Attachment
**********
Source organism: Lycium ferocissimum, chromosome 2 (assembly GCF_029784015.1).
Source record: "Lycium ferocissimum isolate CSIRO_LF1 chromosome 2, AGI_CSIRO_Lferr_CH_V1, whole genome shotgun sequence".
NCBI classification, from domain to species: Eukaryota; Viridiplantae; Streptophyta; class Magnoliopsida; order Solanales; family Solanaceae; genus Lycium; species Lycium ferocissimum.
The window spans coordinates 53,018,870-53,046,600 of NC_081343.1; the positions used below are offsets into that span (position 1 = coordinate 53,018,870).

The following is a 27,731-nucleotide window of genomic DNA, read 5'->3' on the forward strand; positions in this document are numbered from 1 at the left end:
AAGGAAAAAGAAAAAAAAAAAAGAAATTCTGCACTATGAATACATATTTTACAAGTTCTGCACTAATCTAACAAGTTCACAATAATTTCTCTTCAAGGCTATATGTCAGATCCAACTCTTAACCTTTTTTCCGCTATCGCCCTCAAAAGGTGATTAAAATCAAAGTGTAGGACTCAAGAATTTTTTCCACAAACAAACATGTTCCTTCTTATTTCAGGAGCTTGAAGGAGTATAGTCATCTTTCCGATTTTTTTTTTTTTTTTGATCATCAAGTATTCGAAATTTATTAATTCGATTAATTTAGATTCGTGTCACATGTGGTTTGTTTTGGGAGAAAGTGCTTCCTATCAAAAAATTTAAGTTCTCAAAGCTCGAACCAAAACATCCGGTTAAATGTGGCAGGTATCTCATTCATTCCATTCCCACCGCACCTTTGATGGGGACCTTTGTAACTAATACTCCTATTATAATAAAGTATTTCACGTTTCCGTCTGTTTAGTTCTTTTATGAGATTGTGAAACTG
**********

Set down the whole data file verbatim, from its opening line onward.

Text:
Source organism: Lycium ferocissimum, chromosome 2 (assembly GCF_029784015.1).
Source record: "Lycium ferocissimum isolate CSIRO_LF1 chromosome 2, AGI_CSIRO_Lferr_CH_V1, whole genome shotgun sequence".
NCBI classification, from domain to species: Eukaryota; Viridiplantae; Streptophyta; class Magnoliopsida; order Solanales; family Solanaceae; genus Lycium; species Lycium ferocissimum.
The window spans coordinates 53,018,870-53,046,600 of NC_081343.1; the positions used below are offsets into that span (position 1 = coordinate 53,018,870).

The following is a 27,731-nucleotide window of genomic DNA, read 5'->3' on the forward strand; positions in this document are numbered from 1 at the left end:
AAGGAAAAAGAAAAAAAAAAAAGAAATTCTGCACTATGAATACATATTTTACAAGTTCTGCACTAATCTAACAAGTTCACAATAATTTCTCTTCAAGGCTATATGTCAGATCCAACTCTTAACCTTTTTTCCGCTATCGCCCTCAAAAGGTGATTAAAATCAAAGTGTAGGACTCAAGAATTTTTTCCACAAACAAACATGTTCCTTCTTATTTCAGGAGCTTGAAGGAGTATAGTCATCTTTCCGATTTTTTTTTTTTTTTTGATCATCAAGTATTCGAAATTTATTAATTCGATTAATTTAGATTCGTGTCACATGTGGTTTGTTTTGGGAGAAAGTGCTTCCTATCAAAAAATTTAAGTTCTCAAAGCTCGAACCAAAACATCCGGTTAAATGTGGCAGGTATCTCATTCATTCCATTCCCACCGCACCTTTGATGGGGACCTTTGTAACTAATACTCCTATTATAATAAAGTATTTCACGTTTCCGTCTGTTTAGTTCTTTTATGAGATTGTGAAACTG